Category > Essays

Citation: Alan Liu, “Messages and Values ??in the Age of Machine Learning: From Postcards to Social Media,” Prace Kulturoznawcze 26, no. 4 (2023): 125–29,

  • Excerpt (first paragraphs):
    If Stanislaw Pietraszko were to update his essay “Messages and Values” today, would he write about social media instead of postcards?
    Superficially, the analogy between postcards and social media seems unavoidable. After all, Facebook, Twitter, Instagram, TikTok, and other social media transmit short messages of text, images, and/or videos characterized by the same feature that Pietraszko noticed distinguishes postcards from letters: “the public availability of the verbal text” (and other content). One can assume, then, that Pietraszko and other scholars of the “axiosemiotics” of the postcard such as Zdzislaw W?sik would today also wish to discuss social media forms whose “excessive” and “redundant” performativity (to use Pietraszko’s terms) make them objects not just of information but also, and often primarily, of culture. After all, the visual “filters” that users frequently apply to their Instagram or TikTok posts are perfect examples of such excess or redundancy. There is almost no informational and only cultural value, for instance, in making oneself look like a cat.
    Yet one doubts that Pietraszko would have been content with just a superficial comparison of postcards to social media. His theoretical analysis was systemic in its aims, focusing on postcards to formulate a general relation between “messages and values” based on the difference between the semiotic function of information and the axiological values of culture. One surmises that today Pietraszko would want to pursue the same kind of systemic analysis by looking deeper into the systems of information and culture behind social media—a level of analysis, however, that poses challenges to his axiosemiotic approach.
  • Excerpt (last paragraph):
    “Culture … is neither communication nor information,” Pietraszko wished to believe. But for those working in data science now, the challenge is that communication and information are saturated by cultural values that cannot be partitioned off. Reciprocally, for those working in cultural studies, the challenge is that cultural values increasingly are fused to the instrumental functions of communication and information (as when a “like” in social media is exploited by the system to promote an advertisement). Instrumental functions cannot be compartmentalized from values because in the final analysis the very concept of instrumentality or functionality (and its underlying logics of cause and effect) are changing. Functionalism now incorporates probabilistic operations of predictive modeling that—as technology companies like to say—“just work,” but work in semiotically non-understandable ways that perhaps most resemble how culture works.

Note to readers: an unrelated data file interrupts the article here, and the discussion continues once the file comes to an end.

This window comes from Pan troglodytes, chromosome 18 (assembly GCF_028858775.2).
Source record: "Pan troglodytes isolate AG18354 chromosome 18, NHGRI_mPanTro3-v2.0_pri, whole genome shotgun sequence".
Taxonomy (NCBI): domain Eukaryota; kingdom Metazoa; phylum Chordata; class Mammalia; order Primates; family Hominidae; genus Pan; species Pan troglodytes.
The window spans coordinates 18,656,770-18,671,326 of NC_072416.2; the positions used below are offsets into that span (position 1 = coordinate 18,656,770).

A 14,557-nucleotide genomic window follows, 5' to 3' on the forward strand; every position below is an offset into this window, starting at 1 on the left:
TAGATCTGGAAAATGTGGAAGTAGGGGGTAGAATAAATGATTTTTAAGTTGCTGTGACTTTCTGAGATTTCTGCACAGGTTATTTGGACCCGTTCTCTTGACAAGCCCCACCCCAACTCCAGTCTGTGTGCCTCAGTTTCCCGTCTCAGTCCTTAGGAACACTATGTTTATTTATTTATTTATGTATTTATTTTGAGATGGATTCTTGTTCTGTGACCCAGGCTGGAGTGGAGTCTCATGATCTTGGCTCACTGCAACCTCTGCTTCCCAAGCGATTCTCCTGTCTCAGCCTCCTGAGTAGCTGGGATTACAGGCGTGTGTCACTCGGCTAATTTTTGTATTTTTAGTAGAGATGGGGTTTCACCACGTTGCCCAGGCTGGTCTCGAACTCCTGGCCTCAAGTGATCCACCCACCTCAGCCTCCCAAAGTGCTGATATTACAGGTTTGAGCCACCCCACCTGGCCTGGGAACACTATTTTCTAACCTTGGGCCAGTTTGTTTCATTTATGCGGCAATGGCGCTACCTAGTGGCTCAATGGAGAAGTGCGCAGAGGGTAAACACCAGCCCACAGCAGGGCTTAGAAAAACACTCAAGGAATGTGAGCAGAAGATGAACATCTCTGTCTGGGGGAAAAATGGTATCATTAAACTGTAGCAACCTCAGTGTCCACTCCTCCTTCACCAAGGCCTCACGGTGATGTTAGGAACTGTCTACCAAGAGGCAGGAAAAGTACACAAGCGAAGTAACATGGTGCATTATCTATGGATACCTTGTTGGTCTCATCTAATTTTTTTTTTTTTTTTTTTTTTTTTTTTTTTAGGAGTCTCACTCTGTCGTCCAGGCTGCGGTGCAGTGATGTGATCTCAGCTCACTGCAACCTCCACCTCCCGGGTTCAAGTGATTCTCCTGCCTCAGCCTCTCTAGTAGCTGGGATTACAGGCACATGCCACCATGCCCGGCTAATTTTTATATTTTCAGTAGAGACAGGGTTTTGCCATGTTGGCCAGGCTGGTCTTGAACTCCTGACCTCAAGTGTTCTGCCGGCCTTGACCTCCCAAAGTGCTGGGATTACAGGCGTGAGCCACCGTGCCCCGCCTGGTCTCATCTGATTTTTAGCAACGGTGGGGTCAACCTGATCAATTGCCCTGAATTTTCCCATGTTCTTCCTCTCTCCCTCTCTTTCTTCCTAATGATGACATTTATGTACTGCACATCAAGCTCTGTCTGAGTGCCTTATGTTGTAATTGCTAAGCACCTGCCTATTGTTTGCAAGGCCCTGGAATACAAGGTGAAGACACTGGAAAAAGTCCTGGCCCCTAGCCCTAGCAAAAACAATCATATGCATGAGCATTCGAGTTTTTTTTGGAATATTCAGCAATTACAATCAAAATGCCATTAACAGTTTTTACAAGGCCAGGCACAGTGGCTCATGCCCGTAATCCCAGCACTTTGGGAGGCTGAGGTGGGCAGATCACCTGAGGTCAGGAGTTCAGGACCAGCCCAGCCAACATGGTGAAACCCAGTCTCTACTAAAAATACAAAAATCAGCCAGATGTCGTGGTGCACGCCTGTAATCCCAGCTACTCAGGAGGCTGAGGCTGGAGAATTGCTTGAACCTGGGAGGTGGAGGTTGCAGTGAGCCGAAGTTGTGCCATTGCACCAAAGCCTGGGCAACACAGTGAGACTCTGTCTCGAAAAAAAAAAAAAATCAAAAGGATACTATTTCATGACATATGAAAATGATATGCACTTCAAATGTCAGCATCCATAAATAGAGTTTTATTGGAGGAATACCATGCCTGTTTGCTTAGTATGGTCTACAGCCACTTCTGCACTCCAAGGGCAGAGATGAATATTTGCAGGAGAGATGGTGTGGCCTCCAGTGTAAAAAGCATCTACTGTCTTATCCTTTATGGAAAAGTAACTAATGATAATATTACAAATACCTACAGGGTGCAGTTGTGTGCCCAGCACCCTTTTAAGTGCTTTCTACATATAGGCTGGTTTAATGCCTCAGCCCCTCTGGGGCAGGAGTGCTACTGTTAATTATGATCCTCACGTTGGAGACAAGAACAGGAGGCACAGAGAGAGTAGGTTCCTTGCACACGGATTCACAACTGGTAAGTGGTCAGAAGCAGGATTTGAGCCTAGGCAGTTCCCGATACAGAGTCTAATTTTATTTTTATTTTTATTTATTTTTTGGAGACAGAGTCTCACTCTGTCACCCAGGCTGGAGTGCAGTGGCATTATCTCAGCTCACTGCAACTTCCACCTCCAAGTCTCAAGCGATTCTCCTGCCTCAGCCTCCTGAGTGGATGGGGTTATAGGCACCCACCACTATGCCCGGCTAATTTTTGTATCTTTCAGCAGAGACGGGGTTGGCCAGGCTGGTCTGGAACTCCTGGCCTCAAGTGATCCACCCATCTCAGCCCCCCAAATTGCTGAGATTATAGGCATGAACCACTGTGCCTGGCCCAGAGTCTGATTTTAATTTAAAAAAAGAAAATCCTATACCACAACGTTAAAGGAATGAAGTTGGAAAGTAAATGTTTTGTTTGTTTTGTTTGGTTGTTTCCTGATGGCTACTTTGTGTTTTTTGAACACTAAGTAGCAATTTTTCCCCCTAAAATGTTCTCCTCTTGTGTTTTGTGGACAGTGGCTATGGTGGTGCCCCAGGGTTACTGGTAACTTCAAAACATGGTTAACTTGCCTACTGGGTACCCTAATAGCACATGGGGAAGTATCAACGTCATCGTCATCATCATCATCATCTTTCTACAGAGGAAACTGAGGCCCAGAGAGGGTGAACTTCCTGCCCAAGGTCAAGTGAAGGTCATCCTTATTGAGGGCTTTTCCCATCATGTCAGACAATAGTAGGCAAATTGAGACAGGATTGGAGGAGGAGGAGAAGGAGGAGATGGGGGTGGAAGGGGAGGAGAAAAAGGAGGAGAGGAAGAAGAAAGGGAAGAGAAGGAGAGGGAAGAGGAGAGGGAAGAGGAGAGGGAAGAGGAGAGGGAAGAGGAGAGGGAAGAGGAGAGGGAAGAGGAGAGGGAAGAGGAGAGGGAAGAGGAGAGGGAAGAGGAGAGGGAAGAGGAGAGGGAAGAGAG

Citation:”Data Moves: Libraries and Data Science Workflows.” Libraries and Archives in the Digital Age. Ed. Susan Mizruchi. Cham: Palgrave Macmillan, 2020: 211-219.

  • Abstract: Library-based collections and repositories are today advancing well beyond accumulating resources in digital form for the purposes of searching, reading, and other primary access. New advances toward treating collections as “always already data” facilitate next-generation computational uses of digitized materials—for example, treating collections as datasets for advanced datamining analysis.
            In considering how library collections can serve as data for a variety of data ingestion, transformation, analysis, reproduction, presentation, and circulation purposes, it may be useful to compare examples of data workflows across disciplines to identify common data-analysis “moves” as well as points in the data trajectory that are especially in need of library support because they are for a variety of reasons brittle. Drawing on the precedent of so-called in silico science—which has had a ten-year start on developing methods and standards for tracking the provenance of data, annotating and visualizing data analysis workflows for reproducibility, and comparing data workflows in different fields—Liu argues that other disciplines such as the humanities and social sciences can exploit today’s library data collections in similar ways. The goal is twofold: first, open, shareable, and reproducible data scholarship, and second, higher or meta-level analysis of such scholarship. For example, might methods for comparing data workflows in the sciences (seeing, e.g., how astrophysics compares with medical science in using data) be extended across the disciplines to the digital humanities, digital arts, and digital social sciences? Beyond borrowing science data paradigms for other disciplines, Liu also thinks in the reverse direction. He draws on the twentieth-century tradition of literary and ethnographical analysis—for example, the idea of the narrative “motif” or “move” (in the Russian: mov)—to suggest that humanities and social science approaches to data workflows are just as crucial as scientific ones. After all, however one analyzes data (and in which field), one ultimately has to tell the story of that workflow and its results. That puts the problem squarely in the domain of narrative motifs and moves, which Liu argues can be matched to data workflow moves.


Citation:“Toward a Diversity Stack: Digital Humanities and Diversity as Technical Problem.” PMLA 135.1 (2020): 130-151.

  • DOI: 10.1632/pmla.2020.135.1.130.
  • Open access (post-embargo published version in institutional repository, PDF) [TBD]
  • Paywalled (published version, PDF)